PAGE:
Malta has been accused of breaking international law after ordering a merchant ship to take rescued refugees to Egypt, despite Malta being much closer and safer.

According to a joint statement by four international groups, 23 people – who had little to no food and water with them – were rescued by the Shimanami Queen merchant vessel on September 26.

The Malta Rescue Coordination Centre (RCC), which is legally responsible for rescue missions in case of emergency, instructed the merchant vessel to take the rescued people to Egypt, according to Alarm Phone, Mediterranea Saving Humans, Médecins Sans Frontières (MSF) and Sea-Watch.

The NGOs say Malta’s decision to direct the refugees to Egypt breached the 1951 Geneva Convention, which states that countries should not expel or return a person “to the frontiers of territories where his life of freedom would be threatened”.

After they were finally rescued, Malta had taken 23 people to Egypt by a merchant ship. On September 26, Malta ordered the rescued to be taken 760 nautical miles away, even though European ports were much closer. A shocking case of illegal refoulement in the Mediterranean:

— Sea-Watch International (@seawatch_intl) October 19, 2022

‘Forcibly taken’

The joint statement added that the 23 people were not taken to Malta or Italy, despite those countries being the closest, but were instead “forcibly taken 760 nautical miles [1,400km] to Egypt”.

“While Egypt is a signatory to the 1951 Geneva Convention, the country lacks an adequate national legal framework for the protection of refugees and asylum seekers,” it said.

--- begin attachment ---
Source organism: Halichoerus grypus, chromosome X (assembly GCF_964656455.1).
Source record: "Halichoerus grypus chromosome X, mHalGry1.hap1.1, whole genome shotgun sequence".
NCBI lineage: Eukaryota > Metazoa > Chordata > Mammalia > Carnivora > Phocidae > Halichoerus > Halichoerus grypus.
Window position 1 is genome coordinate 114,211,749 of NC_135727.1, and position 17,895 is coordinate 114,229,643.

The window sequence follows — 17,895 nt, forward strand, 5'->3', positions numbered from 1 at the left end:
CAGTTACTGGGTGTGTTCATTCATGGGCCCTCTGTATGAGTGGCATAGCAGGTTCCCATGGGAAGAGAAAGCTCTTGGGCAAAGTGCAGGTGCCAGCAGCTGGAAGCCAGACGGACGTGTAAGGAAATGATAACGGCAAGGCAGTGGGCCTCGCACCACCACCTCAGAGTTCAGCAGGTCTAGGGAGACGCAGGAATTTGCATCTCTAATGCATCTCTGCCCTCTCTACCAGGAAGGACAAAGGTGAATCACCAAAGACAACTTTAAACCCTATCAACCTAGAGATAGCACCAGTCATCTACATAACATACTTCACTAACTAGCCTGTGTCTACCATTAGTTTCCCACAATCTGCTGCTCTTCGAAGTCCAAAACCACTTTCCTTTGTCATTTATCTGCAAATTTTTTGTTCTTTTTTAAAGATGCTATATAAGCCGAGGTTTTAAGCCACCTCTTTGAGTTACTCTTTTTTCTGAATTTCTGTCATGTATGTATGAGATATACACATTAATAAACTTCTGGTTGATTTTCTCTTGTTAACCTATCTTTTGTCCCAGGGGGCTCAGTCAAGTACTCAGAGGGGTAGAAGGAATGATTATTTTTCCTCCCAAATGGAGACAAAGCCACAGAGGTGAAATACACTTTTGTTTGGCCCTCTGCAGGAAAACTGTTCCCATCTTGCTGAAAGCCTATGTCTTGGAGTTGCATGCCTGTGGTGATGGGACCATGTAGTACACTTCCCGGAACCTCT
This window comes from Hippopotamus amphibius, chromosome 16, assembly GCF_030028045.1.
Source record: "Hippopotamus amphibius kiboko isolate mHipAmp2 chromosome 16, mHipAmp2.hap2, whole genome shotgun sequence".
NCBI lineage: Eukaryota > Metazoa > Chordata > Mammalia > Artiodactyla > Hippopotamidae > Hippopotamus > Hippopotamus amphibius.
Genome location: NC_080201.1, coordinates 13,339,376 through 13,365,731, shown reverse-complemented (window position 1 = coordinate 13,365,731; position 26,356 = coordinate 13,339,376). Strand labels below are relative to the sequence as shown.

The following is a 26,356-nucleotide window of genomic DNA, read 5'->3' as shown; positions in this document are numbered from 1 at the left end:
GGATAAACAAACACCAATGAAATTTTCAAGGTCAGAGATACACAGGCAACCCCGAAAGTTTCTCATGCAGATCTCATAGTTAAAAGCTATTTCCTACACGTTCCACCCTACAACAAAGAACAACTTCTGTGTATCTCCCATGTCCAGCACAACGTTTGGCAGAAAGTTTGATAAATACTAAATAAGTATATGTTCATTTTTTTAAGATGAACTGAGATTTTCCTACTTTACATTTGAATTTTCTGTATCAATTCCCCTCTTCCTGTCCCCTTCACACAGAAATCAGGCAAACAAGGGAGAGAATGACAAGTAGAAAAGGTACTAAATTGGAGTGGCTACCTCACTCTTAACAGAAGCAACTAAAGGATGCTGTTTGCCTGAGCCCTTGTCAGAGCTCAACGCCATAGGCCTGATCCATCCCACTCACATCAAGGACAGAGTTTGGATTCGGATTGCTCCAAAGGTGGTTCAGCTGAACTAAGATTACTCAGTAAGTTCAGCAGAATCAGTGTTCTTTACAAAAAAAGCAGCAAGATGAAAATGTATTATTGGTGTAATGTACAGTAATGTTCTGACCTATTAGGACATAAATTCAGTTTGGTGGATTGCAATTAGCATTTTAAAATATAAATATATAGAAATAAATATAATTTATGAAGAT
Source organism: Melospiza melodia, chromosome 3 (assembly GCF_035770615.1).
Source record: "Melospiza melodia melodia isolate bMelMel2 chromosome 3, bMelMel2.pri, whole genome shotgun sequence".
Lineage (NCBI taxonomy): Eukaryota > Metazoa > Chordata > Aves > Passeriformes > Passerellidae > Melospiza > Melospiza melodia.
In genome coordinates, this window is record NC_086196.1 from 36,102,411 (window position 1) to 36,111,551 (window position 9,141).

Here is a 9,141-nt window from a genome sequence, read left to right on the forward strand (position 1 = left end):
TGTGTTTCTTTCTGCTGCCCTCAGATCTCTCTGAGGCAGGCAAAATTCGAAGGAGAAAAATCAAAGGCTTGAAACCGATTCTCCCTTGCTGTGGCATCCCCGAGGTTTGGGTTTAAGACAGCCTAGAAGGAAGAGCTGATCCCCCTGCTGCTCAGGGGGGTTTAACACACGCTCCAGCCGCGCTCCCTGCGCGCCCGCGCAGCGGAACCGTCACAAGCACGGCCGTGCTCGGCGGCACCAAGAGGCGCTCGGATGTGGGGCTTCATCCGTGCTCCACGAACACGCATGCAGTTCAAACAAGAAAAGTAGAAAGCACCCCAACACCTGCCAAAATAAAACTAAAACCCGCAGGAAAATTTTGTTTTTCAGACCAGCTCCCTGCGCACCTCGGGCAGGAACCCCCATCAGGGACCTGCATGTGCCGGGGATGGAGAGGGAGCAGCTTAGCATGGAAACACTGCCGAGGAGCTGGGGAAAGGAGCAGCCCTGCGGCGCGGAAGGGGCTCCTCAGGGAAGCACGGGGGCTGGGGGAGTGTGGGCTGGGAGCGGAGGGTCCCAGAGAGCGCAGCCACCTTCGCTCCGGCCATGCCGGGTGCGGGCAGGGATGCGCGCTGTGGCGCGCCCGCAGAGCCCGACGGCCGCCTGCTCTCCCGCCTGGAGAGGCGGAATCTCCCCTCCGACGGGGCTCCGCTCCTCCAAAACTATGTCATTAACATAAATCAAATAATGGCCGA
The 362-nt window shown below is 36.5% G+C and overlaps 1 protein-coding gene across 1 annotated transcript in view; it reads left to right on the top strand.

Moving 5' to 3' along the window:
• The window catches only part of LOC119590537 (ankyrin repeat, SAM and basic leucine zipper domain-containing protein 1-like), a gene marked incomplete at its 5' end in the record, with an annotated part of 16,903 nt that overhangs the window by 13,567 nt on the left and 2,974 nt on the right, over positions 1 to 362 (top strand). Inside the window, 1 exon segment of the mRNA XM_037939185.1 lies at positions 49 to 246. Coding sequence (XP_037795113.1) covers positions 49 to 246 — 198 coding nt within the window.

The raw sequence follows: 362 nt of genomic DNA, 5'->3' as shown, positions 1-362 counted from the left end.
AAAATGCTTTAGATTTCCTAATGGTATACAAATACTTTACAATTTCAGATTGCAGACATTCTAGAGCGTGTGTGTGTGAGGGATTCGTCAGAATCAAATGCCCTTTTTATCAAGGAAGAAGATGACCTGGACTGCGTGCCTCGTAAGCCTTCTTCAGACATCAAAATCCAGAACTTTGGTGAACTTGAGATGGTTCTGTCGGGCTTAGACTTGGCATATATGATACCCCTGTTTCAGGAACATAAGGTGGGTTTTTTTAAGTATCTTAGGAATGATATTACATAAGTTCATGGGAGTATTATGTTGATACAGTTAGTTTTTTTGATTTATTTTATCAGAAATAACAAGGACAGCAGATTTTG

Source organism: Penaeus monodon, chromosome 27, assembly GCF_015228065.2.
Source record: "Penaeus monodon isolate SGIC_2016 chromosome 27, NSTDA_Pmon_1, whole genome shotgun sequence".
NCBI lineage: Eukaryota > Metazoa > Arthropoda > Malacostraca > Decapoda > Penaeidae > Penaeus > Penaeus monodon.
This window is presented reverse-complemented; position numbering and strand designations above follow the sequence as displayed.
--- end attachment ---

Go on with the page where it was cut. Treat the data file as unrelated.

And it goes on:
The NGOs denounced the move by Malta to disallow the 23 asylum seekers to find safety in Malta, saying that they “demand an end to these serious human rights violations in the central Mediterranean and along the EU’s external borders, committed directly by European authorities through private companies.

“European rescue coordination centres must fulfil their legal responsibilities and ensure the immediate rescue of people in distress at sea, with subsequent disembarkation in a place of safety in Europe,” the rights groups said.

In the past, NGOs have accused Malta of organising the return of refugees to Libya.

Malta’s Prime Minister Robert Abela has said the island country respects its primary duty not to let anyone die at sea.

There was no immediate reaction from the Maltese government to the accusations of the NGOs.

This content was originally published here.

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